You must also see the ways good things ARE happening. You have so many things that you take for granted. A place to sleep. A hot meal. A person or animal that loves you. Your life matters to someone. You just can’t see it. Start looking for the ways your life matters, and you will embark on the path that leads you back to a happy life.
Foundation 3: A Happy Life is Created from the Ability to Create and Cultivate Connections with Others
As a fierce proponent of individualism, I’ve always scoffed at this one. It wasn’t until later in life that I realized that I don’t hate individual people, but, rather, that I hated large groups of people. My faith in people only exists on an individual basis. One-on-one people can be funny, hilarious, inspiring, etc., but in groups they can go either way.
If you’re introverted or libertarian-minded, you probably have similar thoughts. But just because groups of people get under your skin does not mean that you can never make a connection with people. I find that I thrive in small groups (groups of 3 to 5 people). I prefer situations where I’m with two other people and that neither of those people truly hog the spotlight. A good rapport between three people can literally change the world.
However, the point of this isn’t to discuss whether you like groups of people. It’s to say that each of us craves, at our core, a connection with other human beings. Even if you hide out in your basement all day, every day, there is a part of you that needs to make connections with people or it will mess with your state of mind. It’s important that you find people you care about (and who also care about you).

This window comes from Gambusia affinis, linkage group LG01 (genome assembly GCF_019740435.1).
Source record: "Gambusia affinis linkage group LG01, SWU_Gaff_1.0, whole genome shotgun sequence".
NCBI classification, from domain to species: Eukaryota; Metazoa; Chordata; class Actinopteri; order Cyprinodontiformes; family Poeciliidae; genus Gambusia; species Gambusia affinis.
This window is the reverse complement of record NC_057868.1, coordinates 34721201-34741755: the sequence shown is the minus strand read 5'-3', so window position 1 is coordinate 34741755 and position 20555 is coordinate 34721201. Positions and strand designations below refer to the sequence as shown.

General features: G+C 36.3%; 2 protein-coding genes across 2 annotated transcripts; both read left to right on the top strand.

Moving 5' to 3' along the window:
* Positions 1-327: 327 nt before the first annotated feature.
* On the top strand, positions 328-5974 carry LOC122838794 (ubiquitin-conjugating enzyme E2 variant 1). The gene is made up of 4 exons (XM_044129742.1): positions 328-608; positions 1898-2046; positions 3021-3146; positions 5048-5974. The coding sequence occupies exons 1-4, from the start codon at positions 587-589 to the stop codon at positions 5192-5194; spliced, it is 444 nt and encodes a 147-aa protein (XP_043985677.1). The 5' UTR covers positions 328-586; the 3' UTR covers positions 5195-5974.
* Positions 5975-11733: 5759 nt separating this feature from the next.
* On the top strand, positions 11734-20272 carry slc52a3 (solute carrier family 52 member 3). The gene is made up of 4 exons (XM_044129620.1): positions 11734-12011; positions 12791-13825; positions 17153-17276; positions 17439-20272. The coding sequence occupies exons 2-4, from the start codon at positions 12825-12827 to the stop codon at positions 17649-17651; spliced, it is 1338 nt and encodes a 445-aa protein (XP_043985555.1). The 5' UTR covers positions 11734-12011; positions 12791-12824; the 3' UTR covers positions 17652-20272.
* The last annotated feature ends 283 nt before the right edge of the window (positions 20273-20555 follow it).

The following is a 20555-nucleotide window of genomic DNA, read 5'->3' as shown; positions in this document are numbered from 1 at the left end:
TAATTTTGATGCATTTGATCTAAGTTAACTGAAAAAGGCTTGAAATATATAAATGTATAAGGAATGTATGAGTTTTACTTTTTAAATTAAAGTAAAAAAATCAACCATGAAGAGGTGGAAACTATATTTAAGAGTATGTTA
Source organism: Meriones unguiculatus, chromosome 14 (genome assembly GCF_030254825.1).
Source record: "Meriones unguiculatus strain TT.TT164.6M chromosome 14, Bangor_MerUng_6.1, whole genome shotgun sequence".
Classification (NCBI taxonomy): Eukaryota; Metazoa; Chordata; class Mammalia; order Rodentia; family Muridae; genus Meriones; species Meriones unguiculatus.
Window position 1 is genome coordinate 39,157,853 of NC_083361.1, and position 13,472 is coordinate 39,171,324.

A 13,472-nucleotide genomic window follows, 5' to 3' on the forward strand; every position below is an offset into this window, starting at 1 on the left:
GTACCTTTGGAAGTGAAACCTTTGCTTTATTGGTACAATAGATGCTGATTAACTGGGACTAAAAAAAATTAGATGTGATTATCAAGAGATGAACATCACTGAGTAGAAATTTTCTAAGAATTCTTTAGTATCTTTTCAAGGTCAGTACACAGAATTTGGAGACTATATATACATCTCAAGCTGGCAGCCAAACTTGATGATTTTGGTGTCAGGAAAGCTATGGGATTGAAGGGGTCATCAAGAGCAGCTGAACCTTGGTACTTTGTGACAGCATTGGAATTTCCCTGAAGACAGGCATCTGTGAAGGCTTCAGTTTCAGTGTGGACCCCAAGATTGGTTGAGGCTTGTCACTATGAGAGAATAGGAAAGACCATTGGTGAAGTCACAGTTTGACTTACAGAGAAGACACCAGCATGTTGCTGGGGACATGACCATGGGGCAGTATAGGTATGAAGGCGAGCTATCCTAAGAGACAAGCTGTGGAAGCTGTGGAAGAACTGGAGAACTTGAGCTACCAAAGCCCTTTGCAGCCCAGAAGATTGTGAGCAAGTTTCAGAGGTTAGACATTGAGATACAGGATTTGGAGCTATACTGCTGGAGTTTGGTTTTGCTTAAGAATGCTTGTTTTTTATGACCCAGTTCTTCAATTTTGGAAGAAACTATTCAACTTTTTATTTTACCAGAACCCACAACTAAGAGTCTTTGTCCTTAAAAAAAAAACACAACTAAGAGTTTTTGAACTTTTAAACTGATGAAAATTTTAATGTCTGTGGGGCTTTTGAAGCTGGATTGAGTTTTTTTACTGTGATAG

I understand that this post may reach people who have been routinely abused and/or neglected for most of their lives. Helping you may be beyond the scope of this post, but it’s still important to find ways to overcome that life and set yourself on a path of self love. You can’t truly love another person until you learn to love yourself. We crave love at our core, and the only way to find it is through trial and error. Find community events in your area and go to them. Attend a church. Use resources like meetup.com. Realize that deeper connections take time and that you may not find people you enjoy being around overnight, but if you persist you will eventually find a person (or group of people) who fulfill this basic need for you.